Awhile ago I mentioned my new "Encyclopedia of Kitchen Secrets" and suggested that readers post inquiries. Yeaaa... we got one!
"I have a question/challenge for your Encyclopedia. Is there a rule of thumb for storing baked goods? I know that you have suggested metal tins for cookies. But, for some reason, I still seem to goof this up! My baked goods either become soggy or dried out."
Excellent question! I checked the Encyclopedia and found a detailed section on freezing baked goods. It categorizes baked goods (e.g. bread, doughnuts, coffee cake, etc.) then discusses for that particular category (e.g. muffins) how they should be frozen. That's a start. Here are my very general thoughts on the subject.
Freezing works very well when goods are tightly wrapped, first in waxed paper, then in aluminum foil and, finally, in a zip-lock plastic freezer bag. Package to eliminate as much air as possible.
Store cookies in tins. Line the tins with waxed paper, then layer cookies to minimize breakage. For that fresh out of the oven texture, microwave for a few seconds. Alternatively, freeze the cookie dough in balls. Later, defrost a dozen or so and bake per the recipe instructions.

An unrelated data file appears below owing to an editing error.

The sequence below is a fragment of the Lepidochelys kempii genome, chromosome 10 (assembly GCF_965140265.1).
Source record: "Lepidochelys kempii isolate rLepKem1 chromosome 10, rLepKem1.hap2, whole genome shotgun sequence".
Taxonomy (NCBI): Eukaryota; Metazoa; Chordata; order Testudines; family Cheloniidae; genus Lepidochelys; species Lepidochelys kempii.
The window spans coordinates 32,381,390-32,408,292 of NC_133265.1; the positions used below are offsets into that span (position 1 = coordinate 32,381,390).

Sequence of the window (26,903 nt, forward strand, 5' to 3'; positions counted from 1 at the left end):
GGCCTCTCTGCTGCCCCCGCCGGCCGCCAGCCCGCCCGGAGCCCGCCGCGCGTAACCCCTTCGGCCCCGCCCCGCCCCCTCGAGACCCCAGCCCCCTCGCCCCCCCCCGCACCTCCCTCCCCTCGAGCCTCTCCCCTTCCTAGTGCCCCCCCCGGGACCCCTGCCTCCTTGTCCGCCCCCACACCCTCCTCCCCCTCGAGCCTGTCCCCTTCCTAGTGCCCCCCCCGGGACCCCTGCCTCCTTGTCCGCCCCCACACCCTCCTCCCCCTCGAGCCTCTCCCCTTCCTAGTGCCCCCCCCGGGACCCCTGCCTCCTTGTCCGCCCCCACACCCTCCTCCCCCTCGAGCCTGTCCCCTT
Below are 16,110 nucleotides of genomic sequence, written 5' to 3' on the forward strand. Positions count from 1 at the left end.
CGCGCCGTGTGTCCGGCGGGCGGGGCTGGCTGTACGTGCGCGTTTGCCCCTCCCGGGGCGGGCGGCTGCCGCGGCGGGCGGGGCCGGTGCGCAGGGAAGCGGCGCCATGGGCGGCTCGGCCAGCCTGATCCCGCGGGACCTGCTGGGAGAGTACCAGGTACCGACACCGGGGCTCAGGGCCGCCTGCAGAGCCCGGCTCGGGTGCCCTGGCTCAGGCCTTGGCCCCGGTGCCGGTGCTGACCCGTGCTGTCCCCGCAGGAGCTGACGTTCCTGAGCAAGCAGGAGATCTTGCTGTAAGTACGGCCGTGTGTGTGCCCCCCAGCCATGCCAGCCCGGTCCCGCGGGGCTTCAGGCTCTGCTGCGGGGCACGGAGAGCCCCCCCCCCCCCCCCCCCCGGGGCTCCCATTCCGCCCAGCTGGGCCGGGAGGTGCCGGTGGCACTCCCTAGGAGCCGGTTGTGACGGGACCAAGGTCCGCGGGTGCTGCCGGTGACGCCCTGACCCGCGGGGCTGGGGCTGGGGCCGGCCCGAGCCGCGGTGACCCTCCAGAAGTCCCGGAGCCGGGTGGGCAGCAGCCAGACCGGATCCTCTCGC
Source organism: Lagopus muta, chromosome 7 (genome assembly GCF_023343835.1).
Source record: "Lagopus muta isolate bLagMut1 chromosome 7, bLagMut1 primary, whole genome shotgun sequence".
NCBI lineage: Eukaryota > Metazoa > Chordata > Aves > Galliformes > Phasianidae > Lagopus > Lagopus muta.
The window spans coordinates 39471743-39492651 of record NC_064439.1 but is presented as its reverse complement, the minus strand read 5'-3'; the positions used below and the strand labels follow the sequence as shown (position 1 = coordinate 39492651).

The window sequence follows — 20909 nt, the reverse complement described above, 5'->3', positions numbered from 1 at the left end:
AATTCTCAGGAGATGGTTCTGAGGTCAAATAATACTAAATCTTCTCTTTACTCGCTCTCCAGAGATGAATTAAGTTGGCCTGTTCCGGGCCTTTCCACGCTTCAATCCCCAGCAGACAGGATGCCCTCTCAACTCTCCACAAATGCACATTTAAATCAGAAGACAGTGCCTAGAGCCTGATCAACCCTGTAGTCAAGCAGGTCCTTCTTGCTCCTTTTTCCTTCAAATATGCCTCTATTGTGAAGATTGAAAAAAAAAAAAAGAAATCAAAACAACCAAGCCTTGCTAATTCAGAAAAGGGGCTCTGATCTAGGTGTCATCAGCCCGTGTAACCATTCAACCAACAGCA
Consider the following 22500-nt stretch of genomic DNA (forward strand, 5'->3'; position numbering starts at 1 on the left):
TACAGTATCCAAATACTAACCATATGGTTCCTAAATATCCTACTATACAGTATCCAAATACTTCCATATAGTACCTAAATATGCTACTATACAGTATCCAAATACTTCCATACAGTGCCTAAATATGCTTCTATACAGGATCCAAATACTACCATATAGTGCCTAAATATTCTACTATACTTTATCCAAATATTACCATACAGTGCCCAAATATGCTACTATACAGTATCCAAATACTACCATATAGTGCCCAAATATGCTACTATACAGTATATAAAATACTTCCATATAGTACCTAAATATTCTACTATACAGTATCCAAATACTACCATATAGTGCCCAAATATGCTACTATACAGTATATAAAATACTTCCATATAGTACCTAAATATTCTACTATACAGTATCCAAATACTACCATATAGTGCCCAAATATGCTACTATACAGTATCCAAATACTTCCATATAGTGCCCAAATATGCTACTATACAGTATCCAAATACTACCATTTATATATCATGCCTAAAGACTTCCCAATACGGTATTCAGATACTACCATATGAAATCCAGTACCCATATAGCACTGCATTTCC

Store cake in the refrigerator in a covered cake plate. Cut pieces and bring to room temperature before eating (if you can wait that long!).
Store pastries in waxed paper in the refrigerator. To eat, remove pastry to a plate and microwave for a few seconds to add back lost moisture.
Storing pie is the most problematic. I just try to eat it as fast as I can!
You'll note that I don't mention plastic wrap very much as I am working to eliminate as much plastic as possible due to the multitude of studies finding that plastics contain carcinogens. No matter what... never use plastic in the microwave oven! As plastics warm, they give off gases that are carcinogenic. For the same reason, never leave plastic water bottles in a warm car. The plastic leaches into the water... very bad! Enough for the lecture, but it needs to be said.
I would love to have other readers make suggestions to address this question. You can post using "anonymous" if you'd like.
Thanks for the question!